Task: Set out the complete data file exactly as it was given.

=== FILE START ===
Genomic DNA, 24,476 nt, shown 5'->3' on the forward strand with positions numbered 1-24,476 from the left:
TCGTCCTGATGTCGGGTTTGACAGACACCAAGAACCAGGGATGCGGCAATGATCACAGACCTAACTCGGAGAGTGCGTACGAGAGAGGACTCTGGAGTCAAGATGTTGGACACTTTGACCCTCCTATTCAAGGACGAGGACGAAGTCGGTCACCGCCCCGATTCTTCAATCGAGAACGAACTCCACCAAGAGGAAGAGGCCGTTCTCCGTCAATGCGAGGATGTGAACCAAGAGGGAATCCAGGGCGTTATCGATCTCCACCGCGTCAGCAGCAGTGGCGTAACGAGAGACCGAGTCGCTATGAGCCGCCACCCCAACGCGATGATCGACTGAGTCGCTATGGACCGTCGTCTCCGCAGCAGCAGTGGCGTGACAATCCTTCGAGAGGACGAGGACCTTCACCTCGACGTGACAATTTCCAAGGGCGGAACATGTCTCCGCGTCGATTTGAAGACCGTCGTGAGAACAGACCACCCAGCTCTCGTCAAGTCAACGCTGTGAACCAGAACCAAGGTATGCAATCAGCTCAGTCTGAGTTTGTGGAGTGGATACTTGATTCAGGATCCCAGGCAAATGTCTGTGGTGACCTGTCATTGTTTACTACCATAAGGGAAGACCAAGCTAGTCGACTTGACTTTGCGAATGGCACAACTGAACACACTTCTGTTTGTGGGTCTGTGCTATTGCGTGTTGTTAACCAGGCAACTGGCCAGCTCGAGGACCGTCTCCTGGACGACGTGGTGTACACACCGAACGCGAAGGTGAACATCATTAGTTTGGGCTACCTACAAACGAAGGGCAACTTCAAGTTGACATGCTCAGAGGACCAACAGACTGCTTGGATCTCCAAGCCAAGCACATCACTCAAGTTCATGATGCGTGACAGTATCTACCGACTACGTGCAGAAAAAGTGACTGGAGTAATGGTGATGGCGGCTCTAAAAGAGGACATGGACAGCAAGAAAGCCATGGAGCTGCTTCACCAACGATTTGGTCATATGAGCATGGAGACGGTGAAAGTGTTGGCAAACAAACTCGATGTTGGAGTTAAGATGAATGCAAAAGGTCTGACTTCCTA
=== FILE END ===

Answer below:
Genomic DNA, 24,476 nt, shown 5'->3' on the forward strand with positions numbered 1-24,476 from the left:
TCGTCCTGATGTCGGGTTTGACAGACACCAAGAACCAGGGATGCGGCAATGATCACAGACCTAACTCGGAGAGTGCGTACGAGAGAGGACTCTGGAGTCAAGATGTTGGACACTTTGACCCTCCTATTCAAGGACGAGGACGAAGTCGGTCACCGCCCCGATTCTTCAATCGAGAACGAACTCCACCAAGAGGAAGAGGCCGTTCTCCGTCAATGCGAGGATGTGAACCAAGAGGGAATCCAGGGCGTTATCGATCTCCACCGCGTCAGCAGCAGTGGCGTAACGAGAGACCGAGTCGCTATGAGCCGCCACCCCAACGCGATGATCGACTGAGTCGCTATGGACCGTCGTCTCCGCAGCAGCAGTGGCGTGACAATCCTTCGAGAGGACGAGGACCTTCACCTCGACGTGACAATTTCCAAGGGCGGAACATGTCTCCGCGTCGATTTGAAGACCGTCGTGAGAACAGACCACCCAGCTCTCGTCAAGTCAACGCTGTGAACCAGAACCAAGGTATGCAATCAGCTCAGTCTGAGTTTGTGGAGTGGATACTTGATTCAGGATCCCAGGCAAATGTCTGTGGTGACCTGTCATTGTTTACTACCATAAGGGAAGACCAAGCTAGTCGACTTGACTTTGCGAATGGCACAACTGAACACACTTCTGTTTGTGGGTCTGTGCTATTGCGTGTTGTTAACCAGGCAACTGGCCAGCTCGAGGACCGTCTCCTGGACGACGTGGTGTACACACCGAACGCGAAGGTGAACATCATTAGTTTGGGCTACCTACAAACGAAGGGCAACTTCAAGTTGACATGCTCAGAGGACCAACAGACTGCTTGGATCTCCAAGCCAAGCACATCACTCAAGTTCATGATGCGTGACAGTATCTACCGACTACGTGCAGAAAAAGTGACTGGAGTAATGGTGATGGCGGCTCTAAAAGAGGACATGGACAGCAAGAAAGCCATGGAGCTGCTTCACCAACGATTTGGTCATATGAGCATGGAGACGGTGAAAGTGTTGGCAAACAAACTCGATGTTGGAGTTAAGATGAATGCAAAAGGTCTGACTTCCTA